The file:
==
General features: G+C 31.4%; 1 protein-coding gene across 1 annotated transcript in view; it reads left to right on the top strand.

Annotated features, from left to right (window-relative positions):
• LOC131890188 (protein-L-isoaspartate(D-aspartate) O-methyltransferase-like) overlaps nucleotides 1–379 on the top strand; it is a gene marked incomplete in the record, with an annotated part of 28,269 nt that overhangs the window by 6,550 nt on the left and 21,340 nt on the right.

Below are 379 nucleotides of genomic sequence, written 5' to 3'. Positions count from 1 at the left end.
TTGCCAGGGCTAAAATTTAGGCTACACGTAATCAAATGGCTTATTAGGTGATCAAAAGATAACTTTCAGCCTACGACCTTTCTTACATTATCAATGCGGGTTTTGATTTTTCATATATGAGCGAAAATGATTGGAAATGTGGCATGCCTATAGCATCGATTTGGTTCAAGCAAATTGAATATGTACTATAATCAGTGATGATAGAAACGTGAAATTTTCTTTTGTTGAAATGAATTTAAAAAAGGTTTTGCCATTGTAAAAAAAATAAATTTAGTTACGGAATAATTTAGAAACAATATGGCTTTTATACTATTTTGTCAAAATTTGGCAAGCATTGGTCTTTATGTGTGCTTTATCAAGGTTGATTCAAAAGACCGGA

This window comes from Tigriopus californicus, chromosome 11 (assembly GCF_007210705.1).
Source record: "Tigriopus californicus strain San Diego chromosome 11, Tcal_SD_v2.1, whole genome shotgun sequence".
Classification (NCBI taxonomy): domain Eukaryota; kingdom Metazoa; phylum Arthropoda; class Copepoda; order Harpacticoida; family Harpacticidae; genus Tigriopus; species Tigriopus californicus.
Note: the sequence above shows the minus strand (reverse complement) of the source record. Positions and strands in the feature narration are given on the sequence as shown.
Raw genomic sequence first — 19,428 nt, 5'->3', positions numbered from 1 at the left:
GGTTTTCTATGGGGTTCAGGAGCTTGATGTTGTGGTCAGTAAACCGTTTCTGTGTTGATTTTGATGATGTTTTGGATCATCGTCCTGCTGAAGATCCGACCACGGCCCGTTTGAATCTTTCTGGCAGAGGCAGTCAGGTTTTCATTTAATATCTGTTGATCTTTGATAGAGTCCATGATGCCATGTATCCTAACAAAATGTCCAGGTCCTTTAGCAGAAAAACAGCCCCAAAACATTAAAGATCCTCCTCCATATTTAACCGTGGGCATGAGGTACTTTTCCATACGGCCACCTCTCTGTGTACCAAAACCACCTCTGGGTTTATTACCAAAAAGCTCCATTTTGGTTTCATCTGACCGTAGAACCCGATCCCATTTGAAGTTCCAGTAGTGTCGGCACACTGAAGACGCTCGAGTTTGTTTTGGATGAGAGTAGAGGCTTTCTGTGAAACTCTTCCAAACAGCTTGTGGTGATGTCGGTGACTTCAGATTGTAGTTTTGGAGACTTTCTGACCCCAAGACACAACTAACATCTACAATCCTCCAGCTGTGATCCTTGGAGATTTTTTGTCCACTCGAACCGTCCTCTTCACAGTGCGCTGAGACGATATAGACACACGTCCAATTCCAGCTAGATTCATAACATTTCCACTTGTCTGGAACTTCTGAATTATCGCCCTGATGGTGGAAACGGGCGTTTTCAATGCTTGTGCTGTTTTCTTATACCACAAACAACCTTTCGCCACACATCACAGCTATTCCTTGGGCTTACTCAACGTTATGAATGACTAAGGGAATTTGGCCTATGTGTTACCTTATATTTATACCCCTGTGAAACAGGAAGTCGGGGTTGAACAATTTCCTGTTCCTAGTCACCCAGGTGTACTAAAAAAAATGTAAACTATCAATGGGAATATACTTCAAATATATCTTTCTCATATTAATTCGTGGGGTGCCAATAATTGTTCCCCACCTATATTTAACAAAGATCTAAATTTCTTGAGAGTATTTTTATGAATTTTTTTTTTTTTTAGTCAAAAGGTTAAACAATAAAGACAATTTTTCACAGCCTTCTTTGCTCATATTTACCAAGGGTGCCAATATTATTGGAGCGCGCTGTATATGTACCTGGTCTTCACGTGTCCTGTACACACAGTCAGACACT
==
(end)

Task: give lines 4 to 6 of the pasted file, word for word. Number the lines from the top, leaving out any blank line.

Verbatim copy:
Below are 379 nucleotides of genomic sequence, written 5' to 3'. Positions count from 1 at the left end.
TTGCCAGGGCTAAAATTTAGGCTACACGTAATCAAATGGCTTATTAGGTGATCAAAAGATAACTTTCAGCCTACGACCTTTCTTACATTATCAATGCGGGTTTTGATTTTTCATATATGAGCGAAAATGATTGGAAATGTGGCATGCCTATAGCATCGATTTGGTTCAAGCAAATTGAATATGTACTATAATCAGTGATGATAGAAACGTGAAATTTTCTTTTGTTGAAATGAATTTAAAAAAGGTTTTGCCATTGTAAAAAAAATAAATTTAGTTACGGAATAATTTAGAAACAATATGGCTTTTATACTATTTTGTCAAAATTTGGCAAGCATTGGTCTTTATGTGTGCTTTATCAAGGTTGATTCAAAAGACCGGA

This window comes from Tigriopus californicus, chromosome 11 (assembly GCF_007210705.1).